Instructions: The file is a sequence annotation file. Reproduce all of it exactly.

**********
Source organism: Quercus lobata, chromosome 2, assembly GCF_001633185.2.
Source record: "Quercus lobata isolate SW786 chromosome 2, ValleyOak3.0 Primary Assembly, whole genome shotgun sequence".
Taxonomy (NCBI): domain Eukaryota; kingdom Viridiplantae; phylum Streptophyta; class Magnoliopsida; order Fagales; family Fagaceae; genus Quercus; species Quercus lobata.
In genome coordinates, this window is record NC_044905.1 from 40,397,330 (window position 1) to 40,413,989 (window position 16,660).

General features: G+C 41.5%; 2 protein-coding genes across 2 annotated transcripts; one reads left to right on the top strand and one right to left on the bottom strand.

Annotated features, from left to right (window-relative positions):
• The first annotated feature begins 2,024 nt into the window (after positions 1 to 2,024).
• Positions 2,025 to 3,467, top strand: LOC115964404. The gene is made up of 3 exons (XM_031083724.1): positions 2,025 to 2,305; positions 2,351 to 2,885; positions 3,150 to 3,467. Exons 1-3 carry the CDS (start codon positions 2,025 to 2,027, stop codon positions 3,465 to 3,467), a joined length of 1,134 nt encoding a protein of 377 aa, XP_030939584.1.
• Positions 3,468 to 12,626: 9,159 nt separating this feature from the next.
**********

Source organism: Quercus lobata, chromosome 2, assembly GCF_001633185.2.
Source record: "Quercus lobata isolate SW786 chromosome 2, ValleyOak3.0 Primary Assembly, whole genome shotgun sequence".
Taxonomy (NCBI): domain Eukaryota; kingdom Viridiplantae; phylum Streptophyta; class Magnoliopsida; order Fagales; family Fagaceae; genus Quercus; species Quercus lobata.
In genome coordinates, this window is record NC_044905.1 from 40,397,330 (window position 1) to 40,413,989 (window position 16,660).

General features: G+C 41.5%; 2 protein-coding genes across 2 annotated transcripts; one reads left to right on the top strand and one right to left on the bottom strand.

Annotated features, from left to right (window-relative positions):
• The first annotated feature begins 2,024 nt into the window (after positions 1 to 2,024).
• Positions 2,025 to 3,467, top strand: LOC115964404. The gene is made up of 3 exons (XM_031083724.1): positions 2,025 to 2,305; positions 2,351 to 2,885; positions 3,150 to 3,467. Exons 1-3 carry the CDS (start codon positions 2,025 to 2,027, stop codon positions 3,465 to 3,467), a joined length of 1,134 nt encoding a protein of 377 aa, XP_030939584.1.
• Positions 3,468 to 12,626: 9,159 nt separating this feature from the next.